May 19, 2009

35.5 mpg

Automakers and politicians laud 35.5 mpg fuel standards deal.  Despite the popular myth that Detroit is hiding a carburetor capable of upwards of 50 mpg, despite the urban legend that oil companies purchased up an engine that runs on water, this agreement isn't worth the paper it's printed on.  We're going to cut tailpipe emissions by 30 percent in six years?  We're going to raise the miles per gallon we get on cars to 35.5 mpg in 6 years even though only certain hybrids can reach that standard now?  There is no way our car manufacturers will meet those goals and whatever car gets close is going to be expensive and/or underpowered.

In the book "Atlas Shrugged," a railroad and a steel manufacturer were able to put out a product that ran rings around everyone else... super strong rails at a cheap price allowing long, fast trains.  Then Congress, in the guise of protecting workers, mandated a 60/60 law: no train could be over 60 cars long and no train could travel over 60 miles per hour... this meant more trains, so more workers; slower trains, more worker hours.  Congress continued by dividing up the country into regions and mandated that every railroad had to run the same number of trains in each region (whether the region used the rail fully or not).  The end result of this micro management is, of course, that everyone either quit or went bankrupt because their business purpose was no longer to create a profit, but to be a good member of society.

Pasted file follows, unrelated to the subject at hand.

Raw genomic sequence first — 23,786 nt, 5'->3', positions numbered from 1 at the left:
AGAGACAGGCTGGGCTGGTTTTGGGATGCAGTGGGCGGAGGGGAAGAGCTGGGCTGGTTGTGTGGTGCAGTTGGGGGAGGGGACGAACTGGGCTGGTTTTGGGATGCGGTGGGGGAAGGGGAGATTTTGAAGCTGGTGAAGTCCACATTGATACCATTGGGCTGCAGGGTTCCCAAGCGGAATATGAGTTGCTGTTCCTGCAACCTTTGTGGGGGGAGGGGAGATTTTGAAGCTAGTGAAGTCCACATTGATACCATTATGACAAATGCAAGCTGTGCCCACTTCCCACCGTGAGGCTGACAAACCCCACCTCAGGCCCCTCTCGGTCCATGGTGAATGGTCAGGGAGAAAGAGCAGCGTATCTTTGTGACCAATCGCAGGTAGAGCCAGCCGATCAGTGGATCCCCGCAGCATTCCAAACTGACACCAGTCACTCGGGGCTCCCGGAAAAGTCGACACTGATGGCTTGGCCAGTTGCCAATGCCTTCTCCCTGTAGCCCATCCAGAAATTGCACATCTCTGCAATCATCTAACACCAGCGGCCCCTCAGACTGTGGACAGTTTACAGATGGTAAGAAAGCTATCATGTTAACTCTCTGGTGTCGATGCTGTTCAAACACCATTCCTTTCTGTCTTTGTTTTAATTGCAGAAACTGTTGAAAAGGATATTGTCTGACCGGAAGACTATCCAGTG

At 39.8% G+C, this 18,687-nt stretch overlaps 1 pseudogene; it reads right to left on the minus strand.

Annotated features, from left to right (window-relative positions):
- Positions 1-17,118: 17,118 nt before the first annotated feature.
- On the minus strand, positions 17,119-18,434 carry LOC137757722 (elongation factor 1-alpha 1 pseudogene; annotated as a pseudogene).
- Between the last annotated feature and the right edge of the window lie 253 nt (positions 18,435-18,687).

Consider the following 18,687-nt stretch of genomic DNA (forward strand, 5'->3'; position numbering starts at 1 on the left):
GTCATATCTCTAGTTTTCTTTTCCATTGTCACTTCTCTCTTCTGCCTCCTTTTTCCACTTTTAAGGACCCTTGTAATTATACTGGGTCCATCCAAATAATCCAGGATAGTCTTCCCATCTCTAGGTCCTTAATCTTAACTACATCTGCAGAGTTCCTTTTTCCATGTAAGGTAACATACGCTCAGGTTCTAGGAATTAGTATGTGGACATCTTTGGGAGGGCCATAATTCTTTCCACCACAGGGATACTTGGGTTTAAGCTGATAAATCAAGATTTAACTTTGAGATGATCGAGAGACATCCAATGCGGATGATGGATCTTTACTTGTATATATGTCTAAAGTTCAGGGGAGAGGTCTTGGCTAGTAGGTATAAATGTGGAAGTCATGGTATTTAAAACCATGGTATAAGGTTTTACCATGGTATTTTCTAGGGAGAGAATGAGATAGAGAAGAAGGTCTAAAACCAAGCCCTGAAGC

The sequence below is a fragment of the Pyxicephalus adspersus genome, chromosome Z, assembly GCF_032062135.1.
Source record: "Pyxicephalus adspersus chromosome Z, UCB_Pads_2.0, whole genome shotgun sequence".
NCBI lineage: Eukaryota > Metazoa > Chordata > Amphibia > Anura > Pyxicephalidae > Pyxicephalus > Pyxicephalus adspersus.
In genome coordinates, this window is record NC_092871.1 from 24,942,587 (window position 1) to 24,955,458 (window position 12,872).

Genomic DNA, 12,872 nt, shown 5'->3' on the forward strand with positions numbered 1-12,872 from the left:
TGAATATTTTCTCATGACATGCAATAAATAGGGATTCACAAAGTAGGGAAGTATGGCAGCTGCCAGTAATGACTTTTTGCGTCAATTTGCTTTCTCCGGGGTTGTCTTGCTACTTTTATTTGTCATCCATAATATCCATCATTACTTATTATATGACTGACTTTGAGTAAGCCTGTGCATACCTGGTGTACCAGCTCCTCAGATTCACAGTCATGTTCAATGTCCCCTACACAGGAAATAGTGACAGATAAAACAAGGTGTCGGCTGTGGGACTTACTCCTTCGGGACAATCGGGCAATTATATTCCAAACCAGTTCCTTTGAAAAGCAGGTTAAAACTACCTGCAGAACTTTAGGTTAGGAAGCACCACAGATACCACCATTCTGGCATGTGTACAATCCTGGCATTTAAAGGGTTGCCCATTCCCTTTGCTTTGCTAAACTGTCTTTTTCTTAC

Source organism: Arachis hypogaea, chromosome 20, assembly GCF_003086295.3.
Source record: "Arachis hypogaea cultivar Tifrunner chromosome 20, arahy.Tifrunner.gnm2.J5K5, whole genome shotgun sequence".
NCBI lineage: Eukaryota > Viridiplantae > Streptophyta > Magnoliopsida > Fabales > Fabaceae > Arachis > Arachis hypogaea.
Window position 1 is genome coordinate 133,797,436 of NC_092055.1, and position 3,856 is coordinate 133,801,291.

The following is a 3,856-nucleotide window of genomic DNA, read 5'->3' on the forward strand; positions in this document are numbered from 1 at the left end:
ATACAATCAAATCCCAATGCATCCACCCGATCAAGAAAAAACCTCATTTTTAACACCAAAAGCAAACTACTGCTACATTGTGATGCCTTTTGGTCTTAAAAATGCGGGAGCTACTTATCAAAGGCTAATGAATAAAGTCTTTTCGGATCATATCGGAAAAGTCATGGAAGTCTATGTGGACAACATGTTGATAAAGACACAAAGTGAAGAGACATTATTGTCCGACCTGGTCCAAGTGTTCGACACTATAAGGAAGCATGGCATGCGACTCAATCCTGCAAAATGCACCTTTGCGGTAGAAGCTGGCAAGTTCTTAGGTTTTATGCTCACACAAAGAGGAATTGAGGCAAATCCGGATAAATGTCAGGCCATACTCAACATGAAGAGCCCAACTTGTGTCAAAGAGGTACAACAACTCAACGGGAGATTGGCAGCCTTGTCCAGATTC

Yes, yes.  Atlas Shrugged in fiction... but how is the above any different from our real Congress mandating mileage standards without regard to engineering or customer desires?  If Congress wants Americans to use less fuel and be less polluting, then Congress should have the courage to tax fuel until we meet whatever arbitrary standard they're after.  Then the voters will have a better understanding of whose actually in charge in America.

1 comment:

Bob G. said...

Excellent post with a great analogy.

Sounds like you truly "get it".